Weiss/Manfredi - Tsai Center for Innovative Thinking creates peace in body and mind
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Tsai Center for Innovative Thinking creates peace in body and mind


Education  /  Completed

Originally, the Tsai Center for Innovative Thinking at Yale (CITY) existed in a collection of buildings, all of which were leftover spaces. To consolidate and advance their mission, CITY invested in finding its own space on campus. Meanwhile, Becton Plaza—the future site of the Tsai Center—was seen as a lost space.

Transforming the windswept collection of multilevel plazas situated between Yale’s Engineering, Math, and Computer Science centers, the Tsai Center creates an accessible and glowing focal point; a “cross-roads” and “living room” between the disciplines. The building establishes a space of exchange, mentorship and collaboration, uniting students and faculty from diverse fields to create innovative solutions to real world problems.

The oval shape of the Center differentiates itself from the diverse surrounding buildings while also engaging those structures through reflections on its curved glass walls. Alternating between concave and convex curves, the Center references the history of the campus through the surrounding facades. The 22-foot-tall glass panels create uncommon views of the gothic and brutalist-style buildings that frame the courtyard. These curved, structurally self-supporting panels are also transparent, encouraging circulation through and around the Center and revealing the work occurring within. The existing Plaza was entirely paved—creating a stormwater problem for the campus and city at large. The new garden significantly reduces stormwater runoff and encourages activity year-round.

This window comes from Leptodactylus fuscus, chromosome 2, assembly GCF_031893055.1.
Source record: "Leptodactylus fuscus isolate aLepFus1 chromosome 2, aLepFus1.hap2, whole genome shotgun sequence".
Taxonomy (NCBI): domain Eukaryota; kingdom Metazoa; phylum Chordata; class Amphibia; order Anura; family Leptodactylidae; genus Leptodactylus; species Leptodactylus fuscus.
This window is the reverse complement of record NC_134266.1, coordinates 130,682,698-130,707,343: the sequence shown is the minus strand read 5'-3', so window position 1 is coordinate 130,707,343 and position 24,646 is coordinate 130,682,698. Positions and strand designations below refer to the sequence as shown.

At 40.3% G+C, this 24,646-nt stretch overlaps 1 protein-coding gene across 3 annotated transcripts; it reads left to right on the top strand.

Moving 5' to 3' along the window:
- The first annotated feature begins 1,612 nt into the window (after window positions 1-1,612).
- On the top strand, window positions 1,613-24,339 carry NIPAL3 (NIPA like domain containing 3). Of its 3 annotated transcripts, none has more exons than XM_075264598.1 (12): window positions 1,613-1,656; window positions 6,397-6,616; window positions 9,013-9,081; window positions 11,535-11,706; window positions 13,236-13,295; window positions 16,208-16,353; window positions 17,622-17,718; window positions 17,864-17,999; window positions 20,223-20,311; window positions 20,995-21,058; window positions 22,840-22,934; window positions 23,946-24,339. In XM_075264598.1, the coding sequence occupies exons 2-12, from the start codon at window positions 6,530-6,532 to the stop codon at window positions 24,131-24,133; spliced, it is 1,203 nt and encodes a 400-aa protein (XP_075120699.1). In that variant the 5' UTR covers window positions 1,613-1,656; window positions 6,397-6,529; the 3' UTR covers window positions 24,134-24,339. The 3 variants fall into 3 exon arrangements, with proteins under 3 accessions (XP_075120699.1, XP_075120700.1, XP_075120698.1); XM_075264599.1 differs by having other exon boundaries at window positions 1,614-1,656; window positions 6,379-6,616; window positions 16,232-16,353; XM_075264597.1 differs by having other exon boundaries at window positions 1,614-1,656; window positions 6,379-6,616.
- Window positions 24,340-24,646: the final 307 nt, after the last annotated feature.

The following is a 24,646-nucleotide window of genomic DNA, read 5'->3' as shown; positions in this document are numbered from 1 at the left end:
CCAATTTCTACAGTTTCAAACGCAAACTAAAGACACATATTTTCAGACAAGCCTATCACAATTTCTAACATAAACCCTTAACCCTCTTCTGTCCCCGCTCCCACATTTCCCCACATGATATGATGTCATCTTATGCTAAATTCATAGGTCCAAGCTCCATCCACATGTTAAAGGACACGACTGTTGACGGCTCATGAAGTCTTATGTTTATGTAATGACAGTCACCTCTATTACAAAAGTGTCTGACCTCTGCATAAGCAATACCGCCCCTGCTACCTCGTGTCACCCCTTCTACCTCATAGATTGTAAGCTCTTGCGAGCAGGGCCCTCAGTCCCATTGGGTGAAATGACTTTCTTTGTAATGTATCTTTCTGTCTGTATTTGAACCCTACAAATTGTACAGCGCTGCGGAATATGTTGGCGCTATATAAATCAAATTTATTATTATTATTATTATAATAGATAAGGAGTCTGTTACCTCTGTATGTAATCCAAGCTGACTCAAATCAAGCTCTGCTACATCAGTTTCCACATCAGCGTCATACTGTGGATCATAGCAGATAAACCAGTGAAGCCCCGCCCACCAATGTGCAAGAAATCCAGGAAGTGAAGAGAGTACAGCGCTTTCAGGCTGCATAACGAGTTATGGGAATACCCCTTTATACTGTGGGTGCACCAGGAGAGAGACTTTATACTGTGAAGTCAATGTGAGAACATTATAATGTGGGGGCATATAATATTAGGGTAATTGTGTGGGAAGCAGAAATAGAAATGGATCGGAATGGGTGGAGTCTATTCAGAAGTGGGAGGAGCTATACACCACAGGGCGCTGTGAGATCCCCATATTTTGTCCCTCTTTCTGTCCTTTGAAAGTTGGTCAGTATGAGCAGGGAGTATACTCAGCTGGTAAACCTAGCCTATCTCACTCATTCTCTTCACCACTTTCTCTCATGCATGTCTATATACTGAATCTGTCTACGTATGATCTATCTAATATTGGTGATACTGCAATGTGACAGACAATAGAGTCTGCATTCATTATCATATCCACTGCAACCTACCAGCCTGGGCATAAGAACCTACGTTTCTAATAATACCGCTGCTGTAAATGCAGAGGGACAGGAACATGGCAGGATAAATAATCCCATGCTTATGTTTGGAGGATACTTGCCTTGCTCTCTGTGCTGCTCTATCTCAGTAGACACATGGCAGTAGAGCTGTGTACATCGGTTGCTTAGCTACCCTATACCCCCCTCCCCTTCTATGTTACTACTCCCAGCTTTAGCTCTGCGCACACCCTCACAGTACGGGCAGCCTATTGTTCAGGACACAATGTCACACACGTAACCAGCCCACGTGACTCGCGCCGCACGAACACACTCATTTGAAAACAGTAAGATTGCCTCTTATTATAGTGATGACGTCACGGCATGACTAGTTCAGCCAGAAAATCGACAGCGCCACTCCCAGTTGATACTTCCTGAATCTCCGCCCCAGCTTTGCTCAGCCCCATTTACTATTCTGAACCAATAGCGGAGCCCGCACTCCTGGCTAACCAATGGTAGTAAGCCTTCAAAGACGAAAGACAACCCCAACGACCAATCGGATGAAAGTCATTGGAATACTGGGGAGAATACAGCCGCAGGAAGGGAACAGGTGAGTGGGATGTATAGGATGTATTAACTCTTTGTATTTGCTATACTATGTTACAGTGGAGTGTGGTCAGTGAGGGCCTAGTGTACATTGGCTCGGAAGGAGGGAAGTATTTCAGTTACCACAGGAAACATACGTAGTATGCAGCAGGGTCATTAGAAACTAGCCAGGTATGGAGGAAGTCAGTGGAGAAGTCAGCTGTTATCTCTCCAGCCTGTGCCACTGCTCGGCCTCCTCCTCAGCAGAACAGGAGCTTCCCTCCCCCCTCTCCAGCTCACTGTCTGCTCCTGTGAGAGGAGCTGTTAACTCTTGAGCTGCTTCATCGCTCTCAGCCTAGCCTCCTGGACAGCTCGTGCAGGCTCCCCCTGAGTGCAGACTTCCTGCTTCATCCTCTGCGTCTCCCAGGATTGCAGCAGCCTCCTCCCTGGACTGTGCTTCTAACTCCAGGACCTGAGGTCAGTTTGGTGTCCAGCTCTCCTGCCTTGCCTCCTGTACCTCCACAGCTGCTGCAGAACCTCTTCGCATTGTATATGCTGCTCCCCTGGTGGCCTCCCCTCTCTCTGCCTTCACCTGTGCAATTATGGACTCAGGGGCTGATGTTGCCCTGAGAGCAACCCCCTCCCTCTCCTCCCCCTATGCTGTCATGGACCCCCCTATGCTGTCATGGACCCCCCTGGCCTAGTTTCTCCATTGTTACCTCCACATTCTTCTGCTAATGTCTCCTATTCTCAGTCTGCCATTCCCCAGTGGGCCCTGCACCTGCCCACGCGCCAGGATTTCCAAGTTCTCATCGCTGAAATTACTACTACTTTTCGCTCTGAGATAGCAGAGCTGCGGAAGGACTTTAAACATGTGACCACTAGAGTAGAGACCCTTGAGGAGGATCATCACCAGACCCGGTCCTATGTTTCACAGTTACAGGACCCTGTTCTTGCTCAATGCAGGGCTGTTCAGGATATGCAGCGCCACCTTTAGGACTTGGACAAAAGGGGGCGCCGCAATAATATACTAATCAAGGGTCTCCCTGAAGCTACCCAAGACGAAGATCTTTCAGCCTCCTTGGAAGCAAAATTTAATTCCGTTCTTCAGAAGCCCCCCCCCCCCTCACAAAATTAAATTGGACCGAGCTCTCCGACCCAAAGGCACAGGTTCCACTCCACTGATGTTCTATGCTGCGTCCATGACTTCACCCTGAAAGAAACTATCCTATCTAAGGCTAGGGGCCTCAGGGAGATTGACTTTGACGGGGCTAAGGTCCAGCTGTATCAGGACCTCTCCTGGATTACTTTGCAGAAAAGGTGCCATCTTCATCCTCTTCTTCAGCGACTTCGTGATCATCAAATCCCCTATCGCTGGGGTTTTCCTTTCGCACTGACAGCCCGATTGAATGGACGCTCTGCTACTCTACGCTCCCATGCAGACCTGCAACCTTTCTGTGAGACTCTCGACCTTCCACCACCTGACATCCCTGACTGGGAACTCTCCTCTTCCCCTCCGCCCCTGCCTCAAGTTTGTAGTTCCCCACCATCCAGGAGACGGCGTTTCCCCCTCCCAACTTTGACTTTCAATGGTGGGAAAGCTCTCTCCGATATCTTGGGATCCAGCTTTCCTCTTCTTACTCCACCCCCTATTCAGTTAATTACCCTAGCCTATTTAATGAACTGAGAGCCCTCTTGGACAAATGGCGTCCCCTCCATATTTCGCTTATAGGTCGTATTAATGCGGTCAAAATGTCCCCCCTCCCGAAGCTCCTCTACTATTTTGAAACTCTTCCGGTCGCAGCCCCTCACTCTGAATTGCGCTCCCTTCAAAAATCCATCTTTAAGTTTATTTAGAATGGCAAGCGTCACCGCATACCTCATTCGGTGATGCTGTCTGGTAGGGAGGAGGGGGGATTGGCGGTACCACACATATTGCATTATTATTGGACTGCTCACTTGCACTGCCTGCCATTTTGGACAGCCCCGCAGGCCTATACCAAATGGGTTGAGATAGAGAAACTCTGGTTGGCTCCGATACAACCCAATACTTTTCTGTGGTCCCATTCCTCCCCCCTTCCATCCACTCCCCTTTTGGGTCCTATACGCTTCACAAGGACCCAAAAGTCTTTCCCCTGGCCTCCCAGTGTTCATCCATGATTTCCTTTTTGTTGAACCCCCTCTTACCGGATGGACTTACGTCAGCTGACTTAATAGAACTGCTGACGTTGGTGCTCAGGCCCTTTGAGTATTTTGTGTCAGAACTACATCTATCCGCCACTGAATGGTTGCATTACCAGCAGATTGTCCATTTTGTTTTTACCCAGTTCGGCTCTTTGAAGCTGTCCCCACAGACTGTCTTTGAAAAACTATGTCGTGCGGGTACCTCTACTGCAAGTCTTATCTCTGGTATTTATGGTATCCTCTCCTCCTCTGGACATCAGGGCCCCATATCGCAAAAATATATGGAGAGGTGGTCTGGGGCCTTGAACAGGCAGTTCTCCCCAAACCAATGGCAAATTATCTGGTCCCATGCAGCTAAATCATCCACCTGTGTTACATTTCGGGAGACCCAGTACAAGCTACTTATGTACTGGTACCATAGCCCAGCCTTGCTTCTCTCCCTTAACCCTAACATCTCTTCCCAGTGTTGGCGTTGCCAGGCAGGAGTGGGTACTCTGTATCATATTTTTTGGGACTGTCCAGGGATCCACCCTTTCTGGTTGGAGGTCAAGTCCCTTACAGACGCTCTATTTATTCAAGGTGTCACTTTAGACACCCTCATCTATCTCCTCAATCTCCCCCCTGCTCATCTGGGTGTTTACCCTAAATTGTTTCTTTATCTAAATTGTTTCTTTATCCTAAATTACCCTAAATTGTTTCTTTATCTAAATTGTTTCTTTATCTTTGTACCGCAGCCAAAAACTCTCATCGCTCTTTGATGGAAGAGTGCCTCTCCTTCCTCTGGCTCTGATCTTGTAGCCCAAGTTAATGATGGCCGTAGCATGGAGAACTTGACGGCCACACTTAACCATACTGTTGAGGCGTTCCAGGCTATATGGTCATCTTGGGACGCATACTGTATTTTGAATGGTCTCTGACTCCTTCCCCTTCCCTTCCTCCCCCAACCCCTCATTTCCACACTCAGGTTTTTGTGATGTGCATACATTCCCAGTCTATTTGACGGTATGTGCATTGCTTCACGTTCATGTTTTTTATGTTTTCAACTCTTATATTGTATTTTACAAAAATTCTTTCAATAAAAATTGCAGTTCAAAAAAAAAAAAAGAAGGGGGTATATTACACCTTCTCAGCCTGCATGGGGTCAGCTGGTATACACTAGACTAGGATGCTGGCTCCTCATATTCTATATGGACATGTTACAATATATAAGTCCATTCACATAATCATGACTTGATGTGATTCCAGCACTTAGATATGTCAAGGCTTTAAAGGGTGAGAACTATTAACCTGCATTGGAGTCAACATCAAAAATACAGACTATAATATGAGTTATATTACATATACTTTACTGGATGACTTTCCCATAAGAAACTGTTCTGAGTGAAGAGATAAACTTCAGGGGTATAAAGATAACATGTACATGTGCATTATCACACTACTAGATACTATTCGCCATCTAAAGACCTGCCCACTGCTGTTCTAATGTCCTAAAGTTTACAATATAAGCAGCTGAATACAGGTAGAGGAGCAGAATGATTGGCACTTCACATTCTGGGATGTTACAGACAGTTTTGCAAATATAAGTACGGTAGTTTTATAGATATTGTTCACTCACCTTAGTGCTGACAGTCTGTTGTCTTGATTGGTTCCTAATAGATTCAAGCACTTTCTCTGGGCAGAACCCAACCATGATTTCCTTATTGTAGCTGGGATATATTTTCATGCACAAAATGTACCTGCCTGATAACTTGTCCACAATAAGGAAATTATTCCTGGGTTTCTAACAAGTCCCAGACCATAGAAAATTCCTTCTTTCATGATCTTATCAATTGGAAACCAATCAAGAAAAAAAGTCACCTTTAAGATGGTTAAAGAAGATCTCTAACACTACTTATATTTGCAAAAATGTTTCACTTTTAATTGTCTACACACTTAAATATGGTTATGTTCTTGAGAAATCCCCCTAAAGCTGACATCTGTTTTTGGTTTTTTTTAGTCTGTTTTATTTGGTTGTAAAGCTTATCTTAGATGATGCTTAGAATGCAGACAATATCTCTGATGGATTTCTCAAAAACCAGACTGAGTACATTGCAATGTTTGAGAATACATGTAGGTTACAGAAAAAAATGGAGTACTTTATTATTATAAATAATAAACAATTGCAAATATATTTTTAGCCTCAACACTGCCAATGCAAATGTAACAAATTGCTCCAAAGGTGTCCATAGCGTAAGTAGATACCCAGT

Having achieved LEED Gold, the project continues Yale’s tradition of leadership in sustainability. New planting and a green roof reduce site runoff. Storm retention tanks reduce the impact on city storm systems and provide sufficient water to irrigate new planting. Recycled and local materials are utilized whenever possible. The project makes use of existing campus hot and cold water, with maximum efficiency radiant heating / cooling systems and daylight harvesting lighting controls to minimize energy use. High efficiency perimeter glazing brings natural light into all workspaces and provides panoramic views. An automated curtain provides protection from glare when needed and creates a protected setting.

The Tsai Center for Innovative Thinking establishes a beacon for university wide interdisciplinary collaboration. The program, unique to Yale University, is based around team workshops that allow students to bring their ideas to fruition.

The building’s unique, elliptical form is centrally positioned in a courtyard of stepped orthogonal structures. Curved transparent glass walls encourage circulation through and around the center and allow the rest of the university to see and participate in ongoing work. Indoor and outdoor connections between the center and the adjacent landscape establishes this section of the campus as a new circulation route and home for innovation.